By Emma Young
You see a pedestrian about to step out in front of an oncoming car. Is it better to calmly call out a warning, or to scream?
Of course, it’s better to scream — but not just because a scream is loud. Car alarms, police sirens and smoke alarms are all loud, too. But, like screams, they also feature fast but perceptible fluctuations in loudness, usually at frequencies of between 40 and 80 Hz, making them acoustically “rough”. Quite why such sounds should be so attention-grabbing, and even unbearable, hasn’t been clear. Now a team led by Luc Arnal at the University of Geneva has found that this type of sound triggers activity in brain areas related not just to hearing but also to aversion and to pain. This makes them impossible to ignore.
For the new study, published in Nature Communications, 16 participants listened to streams of repetitive clicks played at various frequencies, between 50 to 250 Hz. At frequencies below about 130 Hz, participants could hear discrete clicks. Above this frequency, the clicks were usually perceived as being one continuous sound. While very loud sounds were considered unpleasant, the participants found rough sounds with fluctuations in the range of 40-80 Hz particularly awful. This is “in the range of frequencies used by alarms and human screams, including those of a baby,” notes Arnal.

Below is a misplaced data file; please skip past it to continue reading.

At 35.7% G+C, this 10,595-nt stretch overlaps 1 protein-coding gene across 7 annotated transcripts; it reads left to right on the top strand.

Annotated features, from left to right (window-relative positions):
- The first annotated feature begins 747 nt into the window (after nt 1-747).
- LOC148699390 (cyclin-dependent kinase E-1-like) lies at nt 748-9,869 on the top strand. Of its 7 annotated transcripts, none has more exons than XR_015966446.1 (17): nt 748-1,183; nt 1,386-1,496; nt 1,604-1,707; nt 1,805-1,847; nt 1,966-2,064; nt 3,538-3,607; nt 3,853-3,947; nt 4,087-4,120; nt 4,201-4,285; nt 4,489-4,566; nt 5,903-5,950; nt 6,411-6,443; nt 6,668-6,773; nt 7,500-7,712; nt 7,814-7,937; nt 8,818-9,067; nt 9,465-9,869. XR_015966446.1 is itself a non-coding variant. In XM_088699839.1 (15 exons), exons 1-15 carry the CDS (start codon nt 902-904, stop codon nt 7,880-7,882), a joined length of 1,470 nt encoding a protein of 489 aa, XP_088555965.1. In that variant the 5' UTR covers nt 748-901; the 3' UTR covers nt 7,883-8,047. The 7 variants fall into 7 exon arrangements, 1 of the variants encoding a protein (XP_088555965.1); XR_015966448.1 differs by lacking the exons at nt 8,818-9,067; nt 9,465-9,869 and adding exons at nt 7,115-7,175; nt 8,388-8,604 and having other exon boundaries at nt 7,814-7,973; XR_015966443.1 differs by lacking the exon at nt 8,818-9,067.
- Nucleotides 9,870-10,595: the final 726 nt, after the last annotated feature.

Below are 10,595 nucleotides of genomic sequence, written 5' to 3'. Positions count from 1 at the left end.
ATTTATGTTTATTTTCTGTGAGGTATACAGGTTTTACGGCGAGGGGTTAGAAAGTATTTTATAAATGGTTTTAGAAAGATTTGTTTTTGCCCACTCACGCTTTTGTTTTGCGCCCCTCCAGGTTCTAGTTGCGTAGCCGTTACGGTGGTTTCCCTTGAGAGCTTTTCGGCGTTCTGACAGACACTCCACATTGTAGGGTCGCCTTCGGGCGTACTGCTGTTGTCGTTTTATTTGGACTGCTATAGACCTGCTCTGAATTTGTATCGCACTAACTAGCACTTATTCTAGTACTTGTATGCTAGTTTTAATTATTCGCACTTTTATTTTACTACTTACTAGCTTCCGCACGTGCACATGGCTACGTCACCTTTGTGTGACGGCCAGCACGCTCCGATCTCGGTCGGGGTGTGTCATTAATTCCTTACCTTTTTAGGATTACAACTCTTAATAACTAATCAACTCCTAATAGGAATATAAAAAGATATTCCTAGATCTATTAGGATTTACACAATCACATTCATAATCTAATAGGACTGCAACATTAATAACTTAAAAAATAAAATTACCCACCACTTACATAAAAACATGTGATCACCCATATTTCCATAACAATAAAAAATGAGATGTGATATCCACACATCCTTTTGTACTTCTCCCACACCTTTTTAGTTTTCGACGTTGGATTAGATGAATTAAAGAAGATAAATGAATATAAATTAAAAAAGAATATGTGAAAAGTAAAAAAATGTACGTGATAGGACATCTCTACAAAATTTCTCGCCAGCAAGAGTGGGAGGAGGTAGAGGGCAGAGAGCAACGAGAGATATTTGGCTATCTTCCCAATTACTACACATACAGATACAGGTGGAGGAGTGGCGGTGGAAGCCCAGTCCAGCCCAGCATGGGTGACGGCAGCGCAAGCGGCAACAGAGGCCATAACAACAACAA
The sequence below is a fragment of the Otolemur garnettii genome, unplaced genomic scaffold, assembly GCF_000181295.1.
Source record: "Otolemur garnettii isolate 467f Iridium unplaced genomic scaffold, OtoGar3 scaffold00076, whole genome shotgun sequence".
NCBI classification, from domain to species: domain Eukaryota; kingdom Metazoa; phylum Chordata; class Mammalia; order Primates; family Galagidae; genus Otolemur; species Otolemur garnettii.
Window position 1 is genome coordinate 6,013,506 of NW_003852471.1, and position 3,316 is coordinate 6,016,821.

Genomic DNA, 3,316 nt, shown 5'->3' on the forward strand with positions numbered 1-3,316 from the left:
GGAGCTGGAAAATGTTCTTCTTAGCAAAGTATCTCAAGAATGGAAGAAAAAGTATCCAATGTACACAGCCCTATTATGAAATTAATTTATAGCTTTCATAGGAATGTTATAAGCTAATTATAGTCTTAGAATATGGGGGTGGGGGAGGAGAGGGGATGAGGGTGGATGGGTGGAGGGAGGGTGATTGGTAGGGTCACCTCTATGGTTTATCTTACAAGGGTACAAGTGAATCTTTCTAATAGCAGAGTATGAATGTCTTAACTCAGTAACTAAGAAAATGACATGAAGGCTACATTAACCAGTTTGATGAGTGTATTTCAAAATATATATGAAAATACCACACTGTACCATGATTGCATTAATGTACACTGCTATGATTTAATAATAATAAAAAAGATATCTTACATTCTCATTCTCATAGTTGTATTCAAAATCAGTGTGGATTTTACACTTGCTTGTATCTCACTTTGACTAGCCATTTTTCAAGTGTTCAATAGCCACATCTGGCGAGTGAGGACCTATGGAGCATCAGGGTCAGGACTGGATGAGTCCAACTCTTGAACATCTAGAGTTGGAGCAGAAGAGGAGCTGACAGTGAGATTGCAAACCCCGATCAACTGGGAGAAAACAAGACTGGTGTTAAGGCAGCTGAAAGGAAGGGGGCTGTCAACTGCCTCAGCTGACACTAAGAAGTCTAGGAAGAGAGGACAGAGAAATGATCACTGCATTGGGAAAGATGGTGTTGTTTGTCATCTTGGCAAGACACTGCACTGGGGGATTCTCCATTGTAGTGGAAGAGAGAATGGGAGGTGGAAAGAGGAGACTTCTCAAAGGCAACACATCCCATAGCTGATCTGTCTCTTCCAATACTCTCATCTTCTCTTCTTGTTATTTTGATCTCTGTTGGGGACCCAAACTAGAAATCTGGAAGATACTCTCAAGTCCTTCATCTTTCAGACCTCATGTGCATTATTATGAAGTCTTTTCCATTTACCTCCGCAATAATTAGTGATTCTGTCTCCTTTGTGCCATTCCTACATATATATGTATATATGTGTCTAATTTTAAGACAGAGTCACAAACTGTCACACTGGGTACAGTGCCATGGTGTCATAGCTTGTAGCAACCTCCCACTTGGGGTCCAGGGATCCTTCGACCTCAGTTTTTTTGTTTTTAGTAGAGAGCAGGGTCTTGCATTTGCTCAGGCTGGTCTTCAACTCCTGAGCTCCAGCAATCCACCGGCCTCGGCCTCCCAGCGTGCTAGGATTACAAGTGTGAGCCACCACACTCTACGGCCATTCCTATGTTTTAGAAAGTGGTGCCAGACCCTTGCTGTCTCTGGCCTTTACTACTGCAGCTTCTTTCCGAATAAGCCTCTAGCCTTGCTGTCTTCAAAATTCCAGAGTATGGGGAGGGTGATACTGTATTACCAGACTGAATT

To explore why these sounds should trigger such a response, the team used a type of EEG in which electrodes are placed directly on the brain’s surface, usually to identify the source of seizures in patients with epilepsy. Eleven epilepsy patients had activity in their brains monitored while they listened to various sounds. The researchers found that the auditory cortex in the upper temporal lobe was activated regardless of whether the fluctuation in loudness was above 130 Hz, and so the sound was perceived as continuous, or in the 40-80 Hz range. This was completely expected.
However, when a “rough” sound was perceived as awful, and especially when it was in that 40-80 Hz range, the researchers were surprised to also see synchronised patterns of activity in a number of other brain areas, including the amygdala, hippocampus and insula. These areas are all related to salience, aversion and pain, comments Arnal. “This explains why participants perceived them as being unbearable.”
The results could also account for our aversion to other rough sounds like alarms or annoying vocal effects, the researcher add. “The negative percept induced by rough sounds … might result from their capacity to massively, exogenously hijack brain networks involved in aversion and pain processing,” they write.
All kinds of animals, from chimpanzees to birds, use rapid repetitive alarm calls to warn each other of danger. Our human scream is just one example. In exploiting the brain’s recognition of danger calls from other people, car alarms and sirens get their urgent messages across, too. “We now understand at last why the brain can’t ignore these sounds,” Arnal says.
Update 8th October 2019: This post was updated to clarify that the frequencies mentioned refer to the rate at which sounds change in loudness, rather than their pitch.